Since we’ve finished setting up SORACOM Napter in the previous step, we can now work on adding some functionality to the Raspberry Pi. The code we’ll use below isn’t part of Soracom’s setup, but it’s what we’re going to use to communicate with Napter. It uses HTTP, which is a standardized protocol for sending data over the internet. 
If you already have an existing app which utilizes HTTP requests and a server on the Raspberry Pi, feel free to skip this step. As long as its connected to the SORACOM Air SIM, it should already be accessible!
HTTP lets us send and receive requests from a server hosted on the Raspberry Pi. With HTTP, we can send HTML to visualize scooter information rather than reading through SSH logs. Though we could easily build an app for the electric scooter in this step, we’ll save that for the next article and instead focus on setting up the server below. 
If you’ve been following along and already cloned the GitHub repository, feel free to skip this step. Otherwise open up a terminal or SSH into the Raspberry Pi and enter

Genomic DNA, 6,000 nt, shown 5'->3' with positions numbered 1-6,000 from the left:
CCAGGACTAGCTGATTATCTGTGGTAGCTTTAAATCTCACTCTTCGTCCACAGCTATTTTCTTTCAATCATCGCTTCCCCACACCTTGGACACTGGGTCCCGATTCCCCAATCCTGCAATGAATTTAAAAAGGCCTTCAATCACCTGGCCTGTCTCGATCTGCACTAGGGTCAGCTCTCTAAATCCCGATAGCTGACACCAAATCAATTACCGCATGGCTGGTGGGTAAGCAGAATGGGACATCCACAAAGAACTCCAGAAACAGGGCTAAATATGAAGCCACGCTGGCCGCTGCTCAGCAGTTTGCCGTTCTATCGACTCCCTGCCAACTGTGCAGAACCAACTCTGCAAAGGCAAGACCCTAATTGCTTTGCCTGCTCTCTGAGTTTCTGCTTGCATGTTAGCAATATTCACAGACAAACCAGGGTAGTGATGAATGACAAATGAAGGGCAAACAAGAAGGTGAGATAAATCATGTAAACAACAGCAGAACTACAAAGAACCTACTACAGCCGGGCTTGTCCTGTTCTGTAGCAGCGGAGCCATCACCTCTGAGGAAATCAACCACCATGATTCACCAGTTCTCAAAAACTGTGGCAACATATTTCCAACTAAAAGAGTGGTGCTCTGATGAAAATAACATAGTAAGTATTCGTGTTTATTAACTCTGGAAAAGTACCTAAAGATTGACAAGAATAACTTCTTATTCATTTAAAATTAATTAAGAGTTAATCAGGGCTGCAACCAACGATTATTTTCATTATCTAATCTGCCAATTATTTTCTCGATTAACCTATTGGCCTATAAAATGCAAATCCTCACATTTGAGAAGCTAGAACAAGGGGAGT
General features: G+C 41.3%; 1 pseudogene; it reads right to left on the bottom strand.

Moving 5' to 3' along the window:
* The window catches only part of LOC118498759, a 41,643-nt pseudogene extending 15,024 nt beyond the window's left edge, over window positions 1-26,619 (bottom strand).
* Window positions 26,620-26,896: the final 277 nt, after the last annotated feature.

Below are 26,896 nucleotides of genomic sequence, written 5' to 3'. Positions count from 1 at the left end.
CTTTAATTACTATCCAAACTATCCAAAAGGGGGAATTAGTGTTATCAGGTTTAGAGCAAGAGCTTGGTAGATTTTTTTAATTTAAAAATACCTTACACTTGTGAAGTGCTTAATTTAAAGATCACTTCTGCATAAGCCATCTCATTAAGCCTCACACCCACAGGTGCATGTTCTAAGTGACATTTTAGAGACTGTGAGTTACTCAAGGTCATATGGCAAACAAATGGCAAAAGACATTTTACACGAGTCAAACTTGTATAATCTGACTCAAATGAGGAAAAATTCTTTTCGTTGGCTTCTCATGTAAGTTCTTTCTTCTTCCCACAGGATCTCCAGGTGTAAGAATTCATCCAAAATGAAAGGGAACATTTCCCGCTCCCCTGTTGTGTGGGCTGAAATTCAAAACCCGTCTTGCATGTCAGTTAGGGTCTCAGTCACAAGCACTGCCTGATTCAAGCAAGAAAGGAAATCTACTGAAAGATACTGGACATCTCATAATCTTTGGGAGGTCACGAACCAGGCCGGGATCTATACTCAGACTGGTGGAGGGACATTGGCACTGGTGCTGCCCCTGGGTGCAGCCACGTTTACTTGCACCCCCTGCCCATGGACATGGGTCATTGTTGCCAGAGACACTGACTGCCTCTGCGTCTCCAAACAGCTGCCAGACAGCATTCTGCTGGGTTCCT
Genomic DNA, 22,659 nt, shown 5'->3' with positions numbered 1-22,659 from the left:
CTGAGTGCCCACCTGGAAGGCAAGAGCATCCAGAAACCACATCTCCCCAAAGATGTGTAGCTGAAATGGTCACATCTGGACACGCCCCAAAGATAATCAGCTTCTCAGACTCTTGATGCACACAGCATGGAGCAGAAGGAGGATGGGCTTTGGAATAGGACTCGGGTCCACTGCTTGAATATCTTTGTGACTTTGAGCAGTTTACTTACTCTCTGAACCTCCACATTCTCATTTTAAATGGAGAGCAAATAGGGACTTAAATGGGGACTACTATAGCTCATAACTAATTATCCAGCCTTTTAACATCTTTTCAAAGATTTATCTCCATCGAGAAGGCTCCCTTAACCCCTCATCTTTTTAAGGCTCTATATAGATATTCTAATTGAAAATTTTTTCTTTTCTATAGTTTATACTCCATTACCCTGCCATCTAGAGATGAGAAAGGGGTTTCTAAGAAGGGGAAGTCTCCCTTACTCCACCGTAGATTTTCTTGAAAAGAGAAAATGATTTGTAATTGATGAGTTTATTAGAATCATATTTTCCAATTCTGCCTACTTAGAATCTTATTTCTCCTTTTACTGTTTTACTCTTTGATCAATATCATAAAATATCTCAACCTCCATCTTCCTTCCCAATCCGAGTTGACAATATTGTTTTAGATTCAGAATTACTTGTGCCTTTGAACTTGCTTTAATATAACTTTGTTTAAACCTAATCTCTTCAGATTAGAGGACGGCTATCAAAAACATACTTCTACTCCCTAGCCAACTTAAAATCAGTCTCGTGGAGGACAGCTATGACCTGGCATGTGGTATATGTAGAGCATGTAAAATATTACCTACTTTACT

$ git clone git@github.com:DevinMui/soracom-escooter-device.git
and install the requirements
$ pip install -r requirements.txt
In this repository, we have a set of scripts that connect to different Soracom services. For the web server, we can use the aptly named
napter.py
script to run a Flask web server on port 5000. 
$ python3 napter.py
With this command, we’ll now have a web server up and running! Using it, we’ll be able to control our scooter by sending HTTP requests and view scooter data.
GET /unlock
will unlock our scooter,
GET /lock
will lock our scooter, and
GET /
will show the scooter information. Neat!

Lock/Unlock the Scooter with Napter

Let’s set up another remote access configuration with SORACOM Napter. This time, we’ll expose the Flask server so we can access it from our computer
Now just visit the address given by Napter on screen by copy-pasting it into your web browser
http://{ip}
You should see a simple web page with a list of information (GPS coordinates, battery, and speed).